Measuring poverty in rich and poor countries

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dc.contributor.author Beckerman, Wilfred
dc.date.accessioned 2017-05-18T13:21:30Z
dc.date.available 2017-05-18T13:21:30Z
dc.date.issued 1984-04-13
dc.identifier.isbn 0 7992 0602 4
dc.identifier.uri http://hdl.handle.net/11090/879
dc.description.abstract INTRODUCTION: There is, of course, no objective "scientifically correct" concept of poverty, so ,one ought not to be too pedantic about precisely which concept should be used in attempting to measure poverty. One knows when one sees an elephant without being able to define it and the same applies to poverty in many contexts. There must always be an arbitrary element in the selection of the concept to be used, and one must avoid the dangers of reification of abstract concepts. On the other hand, the fact that some definitions of poverty may be as valid as others does not mean that the definition can be left imprecise. For in that case one would not even know exactly what it is one is measuring and would not be able to make comparisons between poverty in different situations a,s a basis for any sort of valid inferences concerning whether it is worse in one than in the other or whether policy to alleviate poverty is having any impact. Of course, there are inumerable other obstacles to making such inferences, but one should not add to them by imprecise definitions of what it is one is measuring on the grounds that any definition is essentially arbitrary. The two issues are quite distinct. en_US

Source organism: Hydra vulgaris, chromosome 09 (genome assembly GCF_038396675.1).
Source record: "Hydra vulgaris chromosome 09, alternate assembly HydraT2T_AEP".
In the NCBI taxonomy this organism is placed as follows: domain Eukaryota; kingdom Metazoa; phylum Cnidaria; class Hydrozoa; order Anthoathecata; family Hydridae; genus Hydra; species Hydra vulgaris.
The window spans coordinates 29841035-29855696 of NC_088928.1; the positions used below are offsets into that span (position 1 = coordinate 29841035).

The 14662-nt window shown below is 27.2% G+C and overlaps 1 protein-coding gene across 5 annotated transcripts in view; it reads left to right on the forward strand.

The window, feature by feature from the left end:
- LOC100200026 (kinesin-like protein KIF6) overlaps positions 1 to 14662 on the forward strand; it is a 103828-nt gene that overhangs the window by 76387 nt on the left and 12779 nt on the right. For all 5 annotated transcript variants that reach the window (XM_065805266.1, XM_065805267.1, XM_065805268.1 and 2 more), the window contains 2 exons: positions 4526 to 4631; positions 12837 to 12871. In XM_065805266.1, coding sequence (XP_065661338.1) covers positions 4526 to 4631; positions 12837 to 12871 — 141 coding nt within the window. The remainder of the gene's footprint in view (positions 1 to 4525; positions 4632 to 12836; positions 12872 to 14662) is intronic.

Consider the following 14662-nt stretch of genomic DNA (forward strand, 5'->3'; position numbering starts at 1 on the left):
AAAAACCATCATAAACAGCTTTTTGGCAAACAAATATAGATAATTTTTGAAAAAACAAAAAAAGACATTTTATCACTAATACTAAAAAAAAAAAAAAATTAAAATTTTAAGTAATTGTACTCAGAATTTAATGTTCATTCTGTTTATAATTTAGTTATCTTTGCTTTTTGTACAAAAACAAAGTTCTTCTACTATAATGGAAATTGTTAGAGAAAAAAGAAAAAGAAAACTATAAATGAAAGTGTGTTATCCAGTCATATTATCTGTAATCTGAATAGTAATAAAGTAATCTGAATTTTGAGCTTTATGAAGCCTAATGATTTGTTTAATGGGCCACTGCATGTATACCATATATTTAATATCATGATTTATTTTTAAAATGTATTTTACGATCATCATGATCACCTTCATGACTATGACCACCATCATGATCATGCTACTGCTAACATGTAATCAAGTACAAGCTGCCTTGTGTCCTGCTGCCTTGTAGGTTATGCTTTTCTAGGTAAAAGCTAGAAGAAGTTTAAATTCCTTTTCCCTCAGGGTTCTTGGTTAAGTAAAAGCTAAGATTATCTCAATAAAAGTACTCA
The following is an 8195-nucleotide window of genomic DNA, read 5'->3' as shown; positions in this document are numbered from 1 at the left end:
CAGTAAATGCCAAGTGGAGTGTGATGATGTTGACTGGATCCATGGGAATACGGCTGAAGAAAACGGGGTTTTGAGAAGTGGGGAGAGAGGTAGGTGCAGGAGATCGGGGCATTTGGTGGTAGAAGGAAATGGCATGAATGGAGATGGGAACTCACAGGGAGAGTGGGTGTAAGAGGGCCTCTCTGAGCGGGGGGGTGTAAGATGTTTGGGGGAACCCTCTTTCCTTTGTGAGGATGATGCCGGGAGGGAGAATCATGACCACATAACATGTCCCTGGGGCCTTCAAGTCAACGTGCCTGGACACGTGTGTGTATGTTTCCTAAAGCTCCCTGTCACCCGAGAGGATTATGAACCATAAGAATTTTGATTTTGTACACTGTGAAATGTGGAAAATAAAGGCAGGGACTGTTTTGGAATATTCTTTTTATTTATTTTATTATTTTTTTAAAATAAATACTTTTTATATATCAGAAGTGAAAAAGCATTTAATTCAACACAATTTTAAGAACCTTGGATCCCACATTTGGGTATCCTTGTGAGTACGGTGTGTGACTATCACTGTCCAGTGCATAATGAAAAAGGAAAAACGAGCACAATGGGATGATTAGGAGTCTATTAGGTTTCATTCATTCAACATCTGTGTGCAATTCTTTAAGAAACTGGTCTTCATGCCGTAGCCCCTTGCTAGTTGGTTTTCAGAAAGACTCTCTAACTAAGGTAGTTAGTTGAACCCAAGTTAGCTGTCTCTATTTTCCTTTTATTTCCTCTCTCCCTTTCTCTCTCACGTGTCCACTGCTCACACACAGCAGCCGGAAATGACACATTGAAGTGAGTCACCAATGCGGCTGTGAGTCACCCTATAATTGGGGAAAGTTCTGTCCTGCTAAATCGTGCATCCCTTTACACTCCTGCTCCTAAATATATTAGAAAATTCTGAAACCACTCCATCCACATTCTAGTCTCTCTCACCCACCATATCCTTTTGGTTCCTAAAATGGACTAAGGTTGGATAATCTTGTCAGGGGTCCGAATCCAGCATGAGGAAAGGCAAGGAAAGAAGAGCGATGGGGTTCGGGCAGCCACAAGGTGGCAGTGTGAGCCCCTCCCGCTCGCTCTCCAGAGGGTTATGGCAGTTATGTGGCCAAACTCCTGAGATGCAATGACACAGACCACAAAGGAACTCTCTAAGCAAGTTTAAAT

dc.language.iso en en_US
dc.relation.ispartofseries Carnegie Conference Paper;3
dc.title Measuring poverty in rich and poor countries en_US
dc.type Other en_US


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